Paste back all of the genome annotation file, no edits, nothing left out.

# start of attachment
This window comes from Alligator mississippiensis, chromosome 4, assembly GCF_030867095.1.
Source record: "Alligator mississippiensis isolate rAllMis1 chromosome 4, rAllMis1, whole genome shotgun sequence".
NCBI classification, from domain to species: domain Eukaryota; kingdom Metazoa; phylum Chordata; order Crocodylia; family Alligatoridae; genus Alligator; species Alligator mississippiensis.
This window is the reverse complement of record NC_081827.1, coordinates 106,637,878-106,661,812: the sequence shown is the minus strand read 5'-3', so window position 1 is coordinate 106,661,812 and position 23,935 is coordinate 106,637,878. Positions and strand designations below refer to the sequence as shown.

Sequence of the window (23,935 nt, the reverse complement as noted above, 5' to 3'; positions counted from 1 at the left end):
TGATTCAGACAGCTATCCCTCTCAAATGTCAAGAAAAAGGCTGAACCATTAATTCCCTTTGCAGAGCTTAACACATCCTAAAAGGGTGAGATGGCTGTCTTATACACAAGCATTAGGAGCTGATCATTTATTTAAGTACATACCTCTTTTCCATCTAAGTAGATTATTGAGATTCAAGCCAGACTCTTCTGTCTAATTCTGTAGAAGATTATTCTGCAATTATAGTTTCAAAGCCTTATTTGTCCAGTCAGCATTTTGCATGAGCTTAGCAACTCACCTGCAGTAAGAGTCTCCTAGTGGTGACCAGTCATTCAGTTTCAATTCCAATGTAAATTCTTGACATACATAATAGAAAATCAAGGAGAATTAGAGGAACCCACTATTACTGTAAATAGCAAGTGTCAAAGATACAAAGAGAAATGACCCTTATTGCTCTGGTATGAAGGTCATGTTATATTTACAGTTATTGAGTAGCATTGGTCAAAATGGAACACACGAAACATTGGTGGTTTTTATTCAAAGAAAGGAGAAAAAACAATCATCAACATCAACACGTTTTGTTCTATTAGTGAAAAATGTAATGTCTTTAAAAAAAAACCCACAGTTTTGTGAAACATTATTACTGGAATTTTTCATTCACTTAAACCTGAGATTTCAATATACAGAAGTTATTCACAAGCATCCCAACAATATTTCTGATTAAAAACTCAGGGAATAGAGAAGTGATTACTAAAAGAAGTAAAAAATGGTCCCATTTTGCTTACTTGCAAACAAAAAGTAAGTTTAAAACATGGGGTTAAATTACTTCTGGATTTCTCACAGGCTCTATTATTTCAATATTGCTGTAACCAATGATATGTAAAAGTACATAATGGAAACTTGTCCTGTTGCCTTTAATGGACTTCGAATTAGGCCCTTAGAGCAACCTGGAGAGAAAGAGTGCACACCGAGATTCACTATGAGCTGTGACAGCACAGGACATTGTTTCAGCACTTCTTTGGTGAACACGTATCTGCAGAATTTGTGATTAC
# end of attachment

This window comes from Alligator mississippiensis, chromosome 4, assembly GCF_030867095.1.
Source record: "Alligator mississippiensis isolate rAllMis1 chromosome 4, rAllMis1, whole genome shotgun sequence".
NCBI classification, from domain to species: domain Eukaryota; kingdom Metazoa; phylum Chordata; order Crocodylia; family Alligatoridae; genus Alligator; species Alligator mississippiensis.
This window is the reverse complement of record NC_081827.1, coordinates 106,637,878-106,661,812: the sequence shown is the minus strand read 5'-3', so window position 1 is coordinate 106,661,812 and position 23,935 is coordinate 106,637,878. Positions and strand designations below refer to the sequence as shown.

Sequence of the window (23,935 nt, the reverse complement as noted above, 5' to 3'; positions counted from 1 at the left end):
TGATTCAGACAGCTATCCCTCTCAAATGTCAAGAAAAAGGCTGAACCATTAATTCCCTTTGCAGAGCTTAACACATCCTAAAAGGGTGAGATGGCTGTCTTATACACAAGCATTAGGAGCTGATCATTTATTTAAGTACATACCTCTTTTCCATCTAAGTAGATTATTGAGATTCAAGCCAGACTCTTCTGTCTAATTCTGTAGAAGATTATTCTGCAATTATAGTTTCAAAGCCTTATTTGTCCAGTCAGCATTTTGCATGAGCTTAGCAACTCACCTGCAGTAAGAGTCTCCTAGTGGTGACCAGTCATTCAGTTTCAATTCCAATGTAAATTCTTGACATACATAATAGAAAATCAAGGAGAATTAGAGGAACCCACTATTACTGTAAATAGCAAGTGTCAAAGATACAAAGAGAAATGACCCTTATTGCTCTGGTATGAAGGTCATGTTATATTTACAGTTATTGAGTAGCATTGGTCAAAATGGAACACACGAAACATTGGTGGTTTTTATTCAAAGAAAGGAGAAAAAACAATCATCAACATCAACACGTTTTGTTCTATTAGTGAAAAATGTAATGTCTTTAAAAAAAAACCCACAGTTTTGTGAAACATTATTACTGGAATTTTTCATTCACTTAAACCTGAGATTTCAATATACAGAAGTTATTCACAAGCATCCCAACAATATTTCTGATTAAAAACTCAGGGAATAGAGAAGTGATTACTAAAAGAAGTAAAAAATGGTCCCATTTTGCTTACTTGCAAACAAAAAGTAAGTTTAAAACATGGGGTTAAATTACTTCTGGATTTCTCACAGGCTCTATTATTTCAATATTGCTGTAACCAATGATATGTAAAAGTACATAATGGAAACTTGTCCTGTTGCCTTTAATGGACTTCGAATTAGGCCCTTAGAGCAACCTGGAGAGAAAGAGTGCACACCGAGATTCACTATGAGCTGTGACAGCACAGGACATTGTTTCAGCACTTCTTTGGTGAACACGTATCTGCAGAATTTGTGATTAC